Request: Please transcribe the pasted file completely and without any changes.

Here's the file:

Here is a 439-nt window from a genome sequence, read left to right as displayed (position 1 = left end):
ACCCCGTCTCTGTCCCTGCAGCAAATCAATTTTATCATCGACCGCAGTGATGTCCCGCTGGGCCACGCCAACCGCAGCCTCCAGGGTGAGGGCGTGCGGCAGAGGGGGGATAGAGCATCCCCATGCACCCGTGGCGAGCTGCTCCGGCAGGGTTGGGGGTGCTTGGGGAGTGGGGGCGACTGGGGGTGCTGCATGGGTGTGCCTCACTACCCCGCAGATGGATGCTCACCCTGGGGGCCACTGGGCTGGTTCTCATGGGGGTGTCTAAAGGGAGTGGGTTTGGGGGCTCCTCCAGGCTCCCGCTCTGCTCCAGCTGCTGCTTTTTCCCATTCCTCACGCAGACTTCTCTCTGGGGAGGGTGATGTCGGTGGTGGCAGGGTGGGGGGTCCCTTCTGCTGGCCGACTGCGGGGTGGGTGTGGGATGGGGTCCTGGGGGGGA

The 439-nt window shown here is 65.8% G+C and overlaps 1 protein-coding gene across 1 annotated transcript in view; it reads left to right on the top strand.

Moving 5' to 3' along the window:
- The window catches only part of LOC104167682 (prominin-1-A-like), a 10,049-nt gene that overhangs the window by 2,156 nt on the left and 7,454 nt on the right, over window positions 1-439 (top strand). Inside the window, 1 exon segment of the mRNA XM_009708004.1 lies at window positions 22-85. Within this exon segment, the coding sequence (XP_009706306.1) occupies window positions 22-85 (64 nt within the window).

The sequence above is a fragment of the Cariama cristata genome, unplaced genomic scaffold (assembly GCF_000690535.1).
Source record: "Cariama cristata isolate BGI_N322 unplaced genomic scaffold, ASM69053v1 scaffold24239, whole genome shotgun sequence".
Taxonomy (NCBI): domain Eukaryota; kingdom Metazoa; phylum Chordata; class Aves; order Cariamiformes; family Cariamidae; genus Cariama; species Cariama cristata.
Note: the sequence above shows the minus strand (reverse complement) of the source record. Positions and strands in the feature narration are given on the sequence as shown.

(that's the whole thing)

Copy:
Here is a 439-nt window from a genome sequence, read left to right as displayed (position 1 = left end):
ACCCCGTCTCTGTCCCTGCAGCAAATCAATTTTATCATCGACCGCAGTGATGTCCCGCTGGGCCACGCCAACCGCAGCCTCCAGGGTGAGGGCGTGCGGCAGAGGGGGGATAGAGCATCCCCATGCACCCGTGGCGAGCTGCTCCGGCAGGGTTGGGGGTGCTTGGGGAGTGGGGGCGACTGGGGGTGCTGCATGGGTGTGCCTCACTACCCCGCAGATGGATGCTCACCCTGGGGGCCACTGGGCTGGTTCTCATGGGGGTGTCTAAAGGGAGTGGGTTTGGGGGCTCCTCCAGGCTCCCGCTCTGCTCCAGCTGCTGCTTTTTCCCATTCCTCACGCAGACTTCTCTCTGGGGAGGGTGATGTCGGTGGTGGCAGGGTGGGGGGTCCCTTCTGCTGGCCGACTGCGGGGTGGGTGTGGGATGGGGTCCTGGGGGGGA

The 439-nt window shown here is 65.8% G+C and overlaps 1 protein-coding gene across 1 annotated transcript in view; it reads left to right on the top strand.

Moving 5' to 3' along the window:
- The window catches only part of LOC104167682 (prominin-1-A-like), a 10,049-nt gene that overhangs the window by 2,156 nt on the left and 7,454 nt on the right, over window positions 1-439 (top strand). Inside the window, 1 exon segment of the mRNA XM_009708004.1 lies at window positions 22-85. Within this exon segment, the coding sequence (XP_009706306.1) occupies window positions 22-85 (64 nt within the window).

The sequence above is a fragment of the Cariama cristata genome, unplaced genomic scaffold (assembly GCF_000690535.1).
Source record: "Cariama cristata isolate BGI_N322 unplaced genomic scaffold, ASM69053v1 scaffold24239, whole genome shotgun sequence".
Taxonomy (NCBI): domain Eukaryota; kingdom Metazoa; phylum Chordata; class Aves; order Cariamiformes; family Cariamidae; genus Cariama; species Cariama cristata.
Note: the sequence above shows the minus strand (reverse complement) of the source record. Positions and strands in the feature narration are given on the sequence as shown.